And believe it or not we’re going to squeeze in some movies between all this! Director Mélanie Laurent is hosting the world premiere of Galveston, starring Ben Foster and Elle Fanning as a hitman and a prostitute, and who knows which is which.

Directors Tommy Pallotta and Femke Wolting made a documentary about AI called More Human Than Human and guys: THEY’RE BRINGING ROBOTS WITH THEM. So if you never hear from us again, know that we loved you all. Matt, take good care of the place. Marginally cooler\less cool, depending on your perspective: director Stephen Kijak is bring Lynyrd Skynyrd members Gary Rossington, Johnny Van Zant, and Rickey Medlocke to the premiere of his doc, If I Leave Here Tomorrow (sorry for the earworm).

Jim Gaffigan and Nick Offerman, two of my favourite funny people, have films at the festival and I’ll be trying not to fangirl myself into embarrassment.

As for shorts, you cannot miss Briar March’s Coffin Club which is a hoot to see and just a heartful of joy. And Bola Ogun’s Are We Good Parents? is a thoughtful, funny piece about sexuality and our assumptions.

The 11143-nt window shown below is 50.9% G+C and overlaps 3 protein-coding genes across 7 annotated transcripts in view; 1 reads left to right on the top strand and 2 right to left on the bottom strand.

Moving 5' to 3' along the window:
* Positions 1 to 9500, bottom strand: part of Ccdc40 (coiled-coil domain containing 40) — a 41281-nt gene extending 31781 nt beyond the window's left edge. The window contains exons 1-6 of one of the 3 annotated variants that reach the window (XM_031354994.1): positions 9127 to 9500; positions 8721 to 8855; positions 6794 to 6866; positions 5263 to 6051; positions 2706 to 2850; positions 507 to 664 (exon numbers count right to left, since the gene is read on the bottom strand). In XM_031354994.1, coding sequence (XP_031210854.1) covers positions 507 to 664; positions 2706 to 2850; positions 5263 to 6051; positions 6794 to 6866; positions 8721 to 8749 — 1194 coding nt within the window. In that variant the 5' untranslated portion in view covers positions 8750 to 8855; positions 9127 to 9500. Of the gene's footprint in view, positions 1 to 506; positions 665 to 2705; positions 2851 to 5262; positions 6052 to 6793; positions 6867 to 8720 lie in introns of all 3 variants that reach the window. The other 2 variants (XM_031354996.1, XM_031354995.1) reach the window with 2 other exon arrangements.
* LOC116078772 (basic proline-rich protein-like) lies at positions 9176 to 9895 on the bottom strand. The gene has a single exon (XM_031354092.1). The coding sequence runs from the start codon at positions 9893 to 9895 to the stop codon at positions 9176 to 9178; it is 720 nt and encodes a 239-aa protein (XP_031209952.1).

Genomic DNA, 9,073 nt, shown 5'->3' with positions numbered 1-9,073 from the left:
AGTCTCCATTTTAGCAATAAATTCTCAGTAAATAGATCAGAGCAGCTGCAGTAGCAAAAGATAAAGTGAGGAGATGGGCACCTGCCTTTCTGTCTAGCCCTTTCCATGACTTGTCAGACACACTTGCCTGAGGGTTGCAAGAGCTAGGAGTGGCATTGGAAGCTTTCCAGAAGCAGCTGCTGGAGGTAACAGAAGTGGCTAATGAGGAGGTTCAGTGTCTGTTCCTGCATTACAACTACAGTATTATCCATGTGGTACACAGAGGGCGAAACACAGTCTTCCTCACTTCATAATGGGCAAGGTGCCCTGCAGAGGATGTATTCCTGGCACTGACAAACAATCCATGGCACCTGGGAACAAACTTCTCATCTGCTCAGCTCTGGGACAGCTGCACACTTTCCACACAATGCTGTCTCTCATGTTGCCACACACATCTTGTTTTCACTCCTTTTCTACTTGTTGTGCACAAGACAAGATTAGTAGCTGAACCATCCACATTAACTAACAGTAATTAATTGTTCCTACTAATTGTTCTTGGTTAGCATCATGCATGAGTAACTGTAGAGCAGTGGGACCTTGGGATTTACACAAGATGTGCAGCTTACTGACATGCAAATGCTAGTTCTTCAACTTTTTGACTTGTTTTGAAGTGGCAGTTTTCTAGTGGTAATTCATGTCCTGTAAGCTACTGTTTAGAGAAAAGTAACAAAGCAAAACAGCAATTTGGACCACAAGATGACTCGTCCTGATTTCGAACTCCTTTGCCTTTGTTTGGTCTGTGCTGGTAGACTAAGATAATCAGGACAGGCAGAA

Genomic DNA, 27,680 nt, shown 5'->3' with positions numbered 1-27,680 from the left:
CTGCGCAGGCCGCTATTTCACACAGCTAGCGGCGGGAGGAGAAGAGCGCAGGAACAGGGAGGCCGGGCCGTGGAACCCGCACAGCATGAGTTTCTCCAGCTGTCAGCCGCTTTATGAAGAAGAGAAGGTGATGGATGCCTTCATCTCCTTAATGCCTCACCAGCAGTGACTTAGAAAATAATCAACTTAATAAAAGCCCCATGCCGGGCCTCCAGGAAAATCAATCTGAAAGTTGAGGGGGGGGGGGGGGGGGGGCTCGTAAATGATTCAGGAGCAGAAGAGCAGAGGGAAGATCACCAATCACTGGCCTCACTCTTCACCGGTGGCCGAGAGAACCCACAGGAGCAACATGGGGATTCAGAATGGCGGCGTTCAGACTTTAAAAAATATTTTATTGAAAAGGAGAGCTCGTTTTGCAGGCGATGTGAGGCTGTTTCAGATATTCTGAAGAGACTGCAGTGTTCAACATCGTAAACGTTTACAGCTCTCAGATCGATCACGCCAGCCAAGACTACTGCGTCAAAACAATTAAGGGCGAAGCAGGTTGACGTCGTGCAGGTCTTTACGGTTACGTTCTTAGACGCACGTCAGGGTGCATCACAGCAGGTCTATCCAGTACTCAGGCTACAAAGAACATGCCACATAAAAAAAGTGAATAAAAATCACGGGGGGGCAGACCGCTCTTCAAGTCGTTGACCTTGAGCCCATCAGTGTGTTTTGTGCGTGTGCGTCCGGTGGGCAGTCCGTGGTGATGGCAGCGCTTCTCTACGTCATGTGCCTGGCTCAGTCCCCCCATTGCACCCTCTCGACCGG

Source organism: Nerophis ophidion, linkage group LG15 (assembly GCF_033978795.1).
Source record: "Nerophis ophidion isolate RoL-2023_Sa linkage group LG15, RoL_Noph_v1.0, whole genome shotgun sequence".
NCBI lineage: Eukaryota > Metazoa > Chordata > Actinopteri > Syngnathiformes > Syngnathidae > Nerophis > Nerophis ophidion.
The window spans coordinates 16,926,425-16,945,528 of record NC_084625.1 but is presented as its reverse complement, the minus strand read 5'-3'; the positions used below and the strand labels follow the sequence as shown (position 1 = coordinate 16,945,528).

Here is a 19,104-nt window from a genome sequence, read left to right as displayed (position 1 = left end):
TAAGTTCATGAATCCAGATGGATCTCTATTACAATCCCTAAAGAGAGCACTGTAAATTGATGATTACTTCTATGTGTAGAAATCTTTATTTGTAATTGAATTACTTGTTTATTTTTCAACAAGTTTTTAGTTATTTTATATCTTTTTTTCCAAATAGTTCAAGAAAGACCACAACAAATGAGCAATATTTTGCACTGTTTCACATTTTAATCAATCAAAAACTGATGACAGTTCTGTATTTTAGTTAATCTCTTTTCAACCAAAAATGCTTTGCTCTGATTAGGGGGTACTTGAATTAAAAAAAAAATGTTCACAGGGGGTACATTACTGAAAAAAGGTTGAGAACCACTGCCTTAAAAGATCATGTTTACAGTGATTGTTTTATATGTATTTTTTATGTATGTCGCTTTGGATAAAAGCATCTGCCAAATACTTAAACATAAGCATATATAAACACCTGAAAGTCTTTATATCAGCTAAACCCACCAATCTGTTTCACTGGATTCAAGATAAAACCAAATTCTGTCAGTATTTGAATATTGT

And there’s also some movies we’ve already seen! We saw Lean on Pete at the Venice Film Festival in August, and Outside In at TIFF in September.

 

As always, we intend to keep our Twitter feed @assholemovies crammed full of SXSW goodies, so please do stay tuned!

Downsizing

downsizingThe world is overpopulated and in the very near future it will become untenably crowded: fact. We don’t have enough space to comfortably house all these people, we don’t have the ecosystem to support them, or enough resources to fund the lifestyles to which we have become accustomed. The rate at which these 7 + billion people consume means we are making waste and pollution like there’s no tomorrow – and if we continue doing so, there won’t be.

Luckily for fictional Matt Damon, a Norwegian scientist will come up with a revolutionary bit of science that’s going to sound nutty at first, but hear me out. He calls it downsizing. A medical procedure will taking a willing human being and shrink him down, to about 5 inches. These small people will live in small towns – dollhouses, practically, taking up little space, generating little waste. A typical person might liquidate all his assets, pay off all his debts, and find that the $150 000 he’s left with is equivalent to about $12 million in the small world. Live like a millionaire by becoming a fraction of your former self!